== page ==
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UT Arlington PSYC 5405 - Syllabus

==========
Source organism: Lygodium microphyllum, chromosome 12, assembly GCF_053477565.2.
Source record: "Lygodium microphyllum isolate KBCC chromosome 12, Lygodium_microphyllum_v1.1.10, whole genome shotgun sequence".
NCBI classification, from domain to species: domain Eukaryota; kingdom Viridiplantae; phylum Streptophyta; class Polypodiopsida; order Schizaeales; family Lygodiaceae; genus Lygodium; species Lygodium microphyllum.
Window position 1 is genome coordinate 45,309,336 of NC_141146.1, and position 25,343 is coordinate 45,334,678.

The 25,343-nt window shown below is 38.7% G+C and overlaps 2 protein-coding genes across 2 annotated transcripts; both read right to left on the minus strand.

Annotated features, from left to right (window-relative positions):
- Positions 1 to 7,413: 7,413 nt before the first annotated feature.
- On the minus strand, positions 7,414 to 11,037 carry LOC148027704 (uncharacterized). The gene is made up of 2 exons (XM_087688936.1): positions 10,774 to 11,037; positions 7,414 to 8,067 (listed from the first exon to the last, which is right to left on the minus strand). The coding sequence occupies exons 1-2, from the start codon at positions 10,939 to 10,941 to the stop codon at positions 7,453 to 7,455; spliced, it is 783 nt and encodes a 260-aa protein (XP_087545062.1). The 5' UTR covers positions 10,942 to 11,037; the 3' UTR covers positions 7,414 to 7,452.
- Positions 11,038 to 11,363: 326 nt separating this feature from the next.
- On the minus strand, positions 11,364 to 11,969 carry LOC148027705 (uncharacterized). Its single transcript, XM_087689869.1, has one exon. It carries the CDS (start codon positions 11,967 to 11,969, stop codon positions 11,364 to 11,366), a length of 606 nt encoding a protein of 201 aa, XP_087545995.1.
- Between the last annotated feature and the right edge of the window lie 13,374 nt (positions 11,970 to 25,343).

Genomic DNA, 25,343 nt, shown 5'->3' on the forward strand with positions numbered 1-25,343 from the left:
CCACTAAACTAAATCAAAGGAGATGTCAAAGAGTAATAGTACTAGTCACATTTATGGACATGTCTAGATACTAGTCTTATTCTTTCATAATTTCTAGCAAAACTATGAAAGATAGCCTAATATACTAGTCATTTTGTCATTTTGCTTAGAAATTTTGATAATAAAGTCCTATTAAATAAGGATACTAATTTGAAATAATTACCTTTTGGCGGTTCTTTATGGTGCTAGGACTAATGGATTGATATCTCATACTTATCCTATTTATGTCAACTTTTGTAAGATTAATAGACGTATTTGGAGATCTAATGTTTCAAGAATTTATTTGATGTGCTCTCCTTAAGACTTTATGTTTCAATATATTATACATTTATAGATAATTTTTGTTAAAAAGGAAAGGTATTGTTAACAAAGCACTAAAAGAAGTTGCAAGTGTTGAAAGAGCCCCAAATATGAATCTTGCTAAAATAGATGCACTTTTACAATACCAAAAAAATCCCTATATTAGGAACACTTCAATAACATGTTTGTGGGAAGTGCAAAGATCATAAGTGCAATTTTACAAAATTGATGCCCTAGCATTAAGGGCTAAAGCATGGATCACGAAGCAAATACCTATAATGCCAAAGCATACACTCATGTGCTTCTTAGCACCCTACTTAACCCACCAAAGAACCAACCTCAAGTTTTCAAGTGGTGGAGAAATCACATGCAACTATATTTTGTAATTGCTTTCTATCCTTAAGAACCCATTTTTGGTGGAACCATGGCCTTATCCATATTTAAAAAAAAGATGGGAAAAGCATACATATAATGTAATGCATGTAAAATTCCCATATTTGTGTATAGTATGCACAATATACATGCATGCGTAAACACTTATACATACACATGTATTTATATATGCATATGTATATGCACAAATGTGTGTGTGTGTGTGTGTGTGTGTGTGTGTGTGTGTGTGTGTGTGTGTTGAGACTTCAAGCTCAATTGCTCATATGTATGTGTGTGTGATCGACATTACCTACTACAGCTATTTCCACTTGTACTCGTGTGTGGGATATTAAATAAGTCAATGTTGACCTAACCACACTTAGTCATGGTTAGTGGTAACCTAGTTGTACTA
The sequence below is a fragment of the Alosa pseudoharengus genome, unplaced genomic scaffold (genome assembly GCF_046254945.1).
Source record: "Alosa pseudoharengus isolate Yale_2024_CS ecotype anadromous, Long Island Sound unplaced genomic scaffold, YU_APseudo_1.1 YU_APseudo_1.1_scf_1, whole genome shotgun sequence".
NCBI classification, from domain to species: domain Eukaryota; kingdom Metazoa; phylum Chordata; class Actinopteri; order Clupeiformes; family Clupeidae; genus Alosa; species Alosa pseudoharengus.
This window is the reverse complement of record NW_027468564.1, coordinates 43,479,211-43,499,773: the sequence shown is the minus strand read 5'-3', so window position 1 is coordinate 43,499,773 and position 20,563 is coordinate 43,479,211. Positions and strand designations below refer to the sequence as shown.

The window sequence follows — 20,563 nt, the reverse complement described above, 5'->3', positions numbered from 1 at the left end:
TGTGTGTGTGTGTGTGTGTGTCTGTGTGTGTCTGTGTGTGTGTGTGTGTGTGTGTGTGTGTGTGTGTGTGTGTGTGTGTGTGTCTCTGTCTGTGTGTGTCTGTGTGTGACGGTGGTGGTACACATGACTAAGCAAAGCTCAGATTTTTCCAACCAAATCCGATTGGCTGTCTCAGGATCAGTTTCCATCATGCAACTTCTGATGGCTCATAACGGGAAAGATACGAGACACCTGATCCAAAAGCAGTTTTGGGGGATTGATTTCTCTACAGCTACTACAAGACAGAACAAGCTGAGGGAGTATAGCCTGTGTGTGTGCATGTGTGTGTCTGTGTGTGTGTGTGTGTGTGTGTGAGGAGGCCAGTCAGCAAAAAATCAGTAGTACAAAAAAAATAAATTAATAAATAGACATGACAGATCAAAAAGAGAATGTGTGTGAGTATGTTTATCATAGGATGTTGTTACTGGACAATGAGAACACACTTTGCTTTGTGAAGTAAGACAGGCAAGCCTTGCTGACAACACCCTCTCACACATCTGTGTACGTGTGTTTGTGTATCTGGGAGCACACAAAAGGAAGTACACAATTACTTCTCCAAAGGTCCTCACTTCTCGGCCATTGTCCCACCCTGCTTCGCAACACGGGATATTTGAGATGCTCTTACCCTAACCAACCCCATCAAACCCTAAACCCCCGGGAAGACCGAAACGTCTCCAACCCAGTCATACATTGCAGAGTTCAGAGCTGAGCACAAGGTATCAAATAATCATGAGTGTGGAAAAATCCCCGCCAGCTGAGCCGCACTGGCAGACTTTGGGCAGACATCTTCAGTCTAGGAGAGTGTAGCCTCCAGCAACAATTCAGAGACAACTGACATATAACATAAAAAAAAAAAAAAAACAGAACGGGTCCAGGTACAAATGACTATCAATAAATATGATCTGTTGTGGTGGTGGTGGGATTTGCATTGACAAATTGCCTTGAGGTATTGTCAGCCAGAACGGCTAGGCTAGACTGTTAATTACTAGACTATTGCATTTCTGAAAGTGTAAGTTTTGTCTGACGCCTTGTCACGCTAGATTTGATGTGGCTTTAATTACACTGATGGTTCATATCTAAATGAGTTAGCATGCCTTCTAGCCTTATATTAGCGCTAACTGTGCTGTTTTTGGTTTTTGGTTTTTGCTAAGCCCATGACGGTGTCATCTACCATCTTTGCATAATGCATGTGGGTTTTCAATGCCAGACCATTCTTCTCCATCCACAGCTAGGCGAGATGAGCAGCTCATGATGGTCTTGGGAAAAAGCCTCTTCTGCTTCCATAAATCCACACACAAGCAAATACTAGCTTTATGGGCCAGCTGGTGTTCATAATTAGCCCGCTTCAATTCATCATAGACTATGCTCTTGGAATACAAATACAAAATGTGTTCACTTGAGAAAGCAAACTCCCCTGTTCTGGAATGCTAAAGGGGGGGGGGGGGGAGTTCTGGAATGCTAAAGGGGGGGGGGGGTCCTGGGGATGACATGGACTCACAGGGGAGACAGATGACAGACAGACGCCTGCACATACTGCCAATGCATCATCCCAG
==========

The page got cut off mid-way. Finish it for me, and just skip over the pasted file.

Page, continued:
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1PSYC 5405 Advanced Statistics I Fall 2009 Instructor: Angela Liegey Dougall, PhD Office Location: 523 Life Science Office Telephone Number: 817-272-0531 Email address: [email protected] (do NOT email me through WebCT) Course Website: Please go to WebCT at http://www.uta.edu/webct/index.htm Office Hours: Tuesday & Thursday 2:00-3:00 PM and by appointment Time and Place of Class Meetings: Lecture: 420 Life Science; Tuesday & Thursday 12:30-1:50 PM Lab: 04 University Hall; Monday 4:00-6:50 PM Lab Teaching Assistant: Coordinator: Jason Popan Wen Cheng Office Location 537 Life Science 405 Life Science Email Address: [email protected] [email protected] Office Hours: Monday 12:00 - 2:00 PM and by appointment Wednesday 1:00-2:00 PM and by appointment Description of Course Content: PSYC5405- ADVANCED STATISTICS I 4 hours credit The course offers an in-depth practical and conceptual approach to fundamental descriptive and inferential statistics used in psychological research. Student Learning Outcomes: This course consists of learning a variety of procedures commonly used to test hypotheses in psychological research, learning to examine and analyze the data accordingly, and learning to communicate the research results to the scientific community. Specific learning outcomes are listed below. 1. Learn how to create a database and how to properly code and screen data and present the results by using SPSS or another statistical software package for data management and database creation and by conducting appropriate data screening procedures and writing sections describing data screening for assignments, take-home exams, and the final project. 2. Learn how to determine and describe the strength of association and direction of relationships between two or more variables by identifying and computing (both by hand and with a statistical package) appropriate statistical tests, such as chi-square statistics, correlation coefficients, and linear regression models, and by writing Data Analysis and Results sections.23. Learn how to examine and present significant mean differences between and within groups by identifying and computing (both by hand and with a statistical package) appropriate statistical tests, such as t-tests and analysis of variance models (ANOVA), and by writing Data Analysis and/or Results sections. 4. Learn how to write professional papers by composing drafts of one complete paper and many drafts of Data Analysis and Results Sections each using the knowledge gained about APA writing style and the content of each of these sections. Requirements: One (1) lab section is available. You must be registered in lecture (PSYC 5405-001) and the lab section (PSYC 5405-002) concurrently. Please see the lab schedule for further information. Required texts and resources (bring texts to lecture and lab): - Howell, D. C. (2010). Statistical methods for psychology (7th ed.). Belmont, CA: Wadsworth. (ISBN: 978-0-495-59784-1) - Field, A. (2009). Discovering statistics using SPSS (3rd ed.). Thousand Oaks, CA: Sage. (ISBN: 978-1-84787-907-3) - American Psychological Association (2009). Publication manual of the American Psychological Association (6th edition). Washington, D.C.: APA. (ISBN: 1-4338-0561-8) - UT Austin SPSS Online Tutorial available at http://ssc.utexas.edu/consulting/tutorials/index.html . - Reserved readings will be available in the Science Education and Career Center in LS106. Required supplies: - A calculator will be needed. - Access to a computer with statistical software. Computers are available in the OIT Labs. The following labs have computers on which PASW/SPSS is installed: Business Building, Fine Arts Building, Ransom Hall, and University Hall. Computers with statistical software (PASW/SPSS & SAS) are also available in the Graduate Reading Room (LS544B) and statistical software is available for purchase through the University of Texas at Arlington. PASW/SPSS will be used in the lecture and lab but students are able to use another statistical software program if they choose. Recommended (optional) resources: www.apastyle.org Assignments and exams: In addition to in-class exercises, other exercises and assignments will be scheduled throughout the term. Homework assignments will be and worth 100 points. Participation in lecture and lab will also be worth 100 points. Two cumulative take-home exams will be given and will be worth 100 points each. See the course schedule for exam dates. A final project will be due on November 30, 2009 and will be worth 200 points. The final project will be a complete manuscript that will consist of using the statistical analyses learned in this course to test hypotheses generated by the student using a database identified by the student. Approval of hypotheses, data analyses, and data sets must be secured prior to submitting the final project.3Attendance: Regular attendance at lecture and lab is expected and counts toward the participation grade. Make-up work: Make-up and/or late assignments and exams will be granted only for University-approved, documented absences. Grading: You will receive one course grade for your combined performance in the lecture and laboratory. You will have a chance to earn 600 points total. There will be two take-home exams worth 100 points each and a final project worth 200 points. Additionally, lecture and lab participation will be worth 100 points and homework assignments will be worth 100 points. Final course grades will be calculated by adding participation, homework, exam and final project points together, dividing by 600, and assigning final letter grades as follows: Letter Grade Percentage of Points Points required A 89.5-100.0% 537-600 B 79.5-89.4% 477-536.4 C 69.5-79.4% 417-476.4 D 59.5%-69.4% 357-416.4 F 0%-59.4% 0-356.4 Grade Grievance Policy: The University Grade Grievance Policy will be followed. (See Grade Grievance Policy in the Graduate School Regulations and Information.) Drop Policy: The University Drop Policy will be followed. (See Drop Policy in the Graduate School Regulations and Information.) Americans With Disabilities Act: The University of Texas at Arlington is on record as being committed to both the spirit and letter of federal equal opportunity legislation; reference Public Law